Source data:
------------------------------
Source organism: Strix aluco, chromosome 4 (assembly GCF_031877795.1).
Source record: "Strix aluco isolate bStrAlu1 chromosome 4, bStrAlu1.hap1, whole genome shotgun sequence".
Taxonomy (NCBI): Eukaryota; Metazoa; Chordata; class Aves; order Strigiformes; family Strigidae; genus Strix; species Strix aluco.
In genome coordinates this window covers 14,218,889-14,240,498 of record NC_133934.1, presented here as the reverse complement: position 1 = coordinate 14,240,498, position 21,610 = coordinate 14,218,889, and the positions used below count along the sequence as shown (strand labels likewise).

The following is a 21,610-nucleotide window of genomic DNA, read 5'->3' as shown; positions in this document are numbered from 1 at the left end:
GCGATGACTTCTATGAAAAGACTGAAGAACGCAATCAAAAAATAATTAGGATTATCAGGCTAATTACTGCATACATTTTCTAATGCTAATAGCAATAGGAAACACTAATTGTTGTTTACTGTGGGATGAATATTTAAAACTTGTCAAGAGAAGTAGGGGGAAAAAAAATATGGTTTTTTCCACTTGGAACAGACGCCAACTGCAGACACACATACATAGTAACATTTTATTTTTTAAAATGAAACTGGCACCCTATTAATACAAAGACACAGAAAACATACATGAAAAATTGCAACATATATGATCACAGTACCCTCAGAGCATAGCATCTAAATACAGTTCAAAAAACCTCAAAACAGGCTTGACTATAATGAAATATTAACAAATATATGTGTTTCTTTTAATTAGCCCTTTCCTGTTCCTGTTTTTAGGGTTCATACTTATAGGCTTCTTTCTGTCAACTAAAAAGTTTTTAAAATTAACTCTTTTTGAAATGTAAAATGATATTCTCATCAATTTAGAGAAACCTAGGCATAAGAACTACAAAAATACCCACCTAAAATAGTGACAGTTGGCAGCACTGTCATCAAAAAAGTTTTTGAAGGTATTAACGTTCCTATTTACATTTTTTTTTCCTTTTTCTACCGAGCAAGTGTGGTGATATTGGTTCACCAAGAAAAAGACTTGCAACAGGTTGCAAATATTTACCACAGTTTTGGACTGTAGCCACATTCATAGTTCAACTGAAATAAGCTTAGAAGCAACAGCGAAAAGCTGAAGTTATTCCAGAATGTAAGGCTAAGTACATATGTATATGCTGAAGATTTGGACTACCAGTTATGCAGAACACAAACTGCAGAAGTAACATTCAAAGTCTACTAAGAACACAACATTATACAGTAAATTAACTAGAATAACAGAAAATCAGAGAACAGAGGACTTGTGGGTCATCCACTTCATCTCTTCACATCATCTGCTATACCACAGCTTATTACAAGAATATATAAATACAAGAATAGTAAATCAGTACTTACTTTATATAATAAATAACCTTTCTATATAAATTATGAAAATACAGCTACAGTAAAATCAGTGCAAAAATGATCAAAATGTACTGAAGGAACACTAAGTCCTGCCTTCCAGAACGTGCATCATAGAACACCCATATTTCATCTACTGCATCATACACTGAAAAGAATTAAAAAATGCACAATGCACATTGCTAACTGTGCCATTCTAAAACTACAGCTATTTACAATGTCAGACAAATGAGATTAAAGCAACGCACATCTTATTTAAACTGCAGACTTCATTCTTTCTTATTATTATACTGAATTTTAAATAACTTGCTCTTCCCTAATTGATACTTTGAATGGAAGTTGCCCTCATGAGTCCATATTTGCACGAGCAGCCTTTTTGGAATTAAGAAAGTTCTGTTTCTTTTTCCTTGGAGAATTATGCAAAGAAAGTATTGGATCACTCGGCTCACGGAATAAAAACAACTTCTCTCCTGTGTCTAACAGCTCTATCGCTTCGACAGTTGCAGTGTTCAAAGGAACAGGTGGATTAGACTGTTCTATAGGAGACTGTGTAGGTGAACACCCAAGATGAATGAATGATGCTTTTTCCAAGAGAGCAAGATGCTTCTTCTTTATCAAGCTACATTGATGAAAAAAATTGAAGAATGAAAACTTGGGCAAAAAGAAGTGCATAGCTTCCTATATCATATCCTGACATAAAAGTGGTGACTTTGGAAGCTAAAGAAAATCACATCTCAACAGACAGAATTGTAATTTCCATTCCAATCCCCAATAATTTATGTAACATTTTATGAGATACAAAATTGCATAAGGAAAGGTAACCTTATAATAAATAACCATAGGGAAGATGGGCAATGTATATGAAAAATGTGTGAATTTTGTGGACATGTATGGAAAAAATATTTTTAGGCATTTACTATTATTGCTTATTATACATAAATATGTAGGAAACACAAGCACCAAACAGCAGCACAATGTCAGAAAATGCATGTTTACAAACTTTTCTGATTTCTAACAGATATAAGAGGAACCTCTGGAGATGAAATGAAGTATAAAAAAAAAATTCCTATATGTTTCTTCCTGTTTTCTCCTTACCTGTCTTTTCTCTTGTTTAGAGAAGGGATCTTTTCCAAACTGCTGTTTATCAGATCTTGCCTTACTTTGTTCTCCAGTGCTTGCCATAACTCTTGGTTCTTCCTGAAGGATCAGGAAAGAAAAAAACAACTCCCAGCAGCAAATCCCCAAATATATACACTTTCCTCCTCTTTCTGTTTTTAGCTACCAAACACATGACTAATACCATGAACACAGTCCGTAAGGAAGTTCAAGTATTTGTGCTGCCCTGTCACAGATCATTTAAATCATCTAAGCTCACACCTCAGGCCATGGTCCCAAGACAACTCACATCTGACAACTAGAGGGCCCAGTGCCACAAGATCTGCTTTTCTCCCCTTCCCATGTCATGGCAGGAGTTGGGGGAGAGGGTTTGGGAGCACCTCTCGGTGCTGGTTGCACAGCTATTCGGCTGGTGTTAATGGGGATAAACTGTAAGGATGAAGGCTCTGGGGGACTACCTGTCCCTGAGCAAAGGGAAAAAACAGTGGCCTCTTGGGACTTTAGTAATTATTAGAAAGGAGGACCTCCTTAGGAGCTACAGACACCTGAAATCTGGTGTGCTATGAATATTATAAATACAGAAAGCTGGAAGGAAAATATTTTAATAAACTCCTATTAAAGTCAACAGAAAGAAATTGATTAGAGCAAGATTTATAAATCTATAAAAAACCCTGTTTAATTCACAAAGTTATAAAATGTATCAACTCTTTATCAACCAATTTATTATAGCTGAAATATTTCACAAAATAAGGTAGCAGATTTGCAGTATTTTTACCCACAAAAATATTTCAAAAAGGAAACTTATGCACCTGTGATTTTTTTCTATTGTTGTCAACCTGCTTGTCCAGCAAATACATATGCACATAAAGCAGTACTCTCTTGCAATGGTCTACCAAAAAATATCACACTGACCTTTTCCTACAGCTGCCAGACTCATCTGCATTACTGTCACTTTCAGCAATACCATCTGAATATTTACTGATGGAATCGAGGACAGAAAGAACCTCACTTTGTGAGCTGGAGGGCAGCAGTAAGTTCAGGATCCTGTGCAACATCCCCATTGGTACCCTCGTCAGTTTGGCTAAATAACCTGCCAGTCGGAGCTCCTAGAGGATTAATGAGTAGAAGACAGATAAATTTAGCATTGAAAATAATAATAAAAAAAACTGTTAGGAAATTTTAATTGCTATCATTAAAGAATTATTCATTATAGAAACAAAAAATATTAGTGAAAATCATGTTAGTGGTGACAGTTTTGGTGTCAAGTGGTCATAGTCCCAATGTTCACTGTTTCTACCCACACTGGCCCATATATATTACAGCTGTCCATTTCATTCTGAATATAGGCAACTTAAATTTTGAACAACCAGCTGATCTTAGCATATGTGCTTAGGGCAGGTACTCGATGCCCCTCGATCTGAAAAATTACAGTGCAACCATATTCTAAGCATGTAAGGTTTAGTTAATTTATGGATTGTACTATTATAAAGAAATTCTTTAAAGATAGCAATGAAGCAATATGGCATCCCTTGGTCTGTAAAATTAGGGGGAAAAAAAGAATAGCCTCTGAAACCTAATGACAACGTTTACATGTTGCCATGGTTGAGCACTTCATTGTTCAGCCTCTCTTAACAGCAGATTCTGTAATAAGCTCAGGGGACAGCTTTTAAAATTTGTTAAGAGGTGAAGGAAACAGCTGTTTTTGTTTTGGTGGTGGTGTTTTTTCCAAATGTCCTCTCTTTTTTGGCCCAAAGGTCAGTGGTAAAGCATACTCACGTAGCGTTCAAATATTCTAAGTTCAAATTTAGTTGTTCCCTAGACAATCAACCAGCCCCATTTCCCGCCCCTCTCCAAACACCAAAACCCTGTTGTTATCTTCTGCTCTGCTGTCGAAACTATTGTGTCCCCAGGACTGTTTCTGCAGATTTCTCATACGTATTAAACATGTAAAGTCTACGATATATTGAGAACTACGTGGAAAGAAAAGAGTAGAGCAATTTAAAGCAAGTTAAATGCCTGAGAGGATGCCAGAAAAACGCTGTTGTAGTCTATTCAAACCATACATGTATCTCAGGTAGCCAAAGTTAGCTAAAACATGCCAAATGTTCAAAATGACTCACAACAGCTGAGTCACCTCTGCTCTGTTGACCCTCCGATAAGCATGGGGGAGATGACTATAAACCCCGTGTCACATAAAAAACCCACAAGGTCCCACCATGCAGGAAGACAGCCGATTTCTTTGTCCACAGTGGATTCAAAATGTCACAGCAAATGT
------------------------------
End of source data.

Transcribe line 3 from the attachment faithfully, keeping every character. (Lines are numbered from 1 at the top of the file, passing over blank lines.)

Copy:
Taxonomy (NCBI): Eukaryota; Metazoa; Chordata; class Aves; order Strigiformes; family Strigidae; genus Strix; species Strix aluco.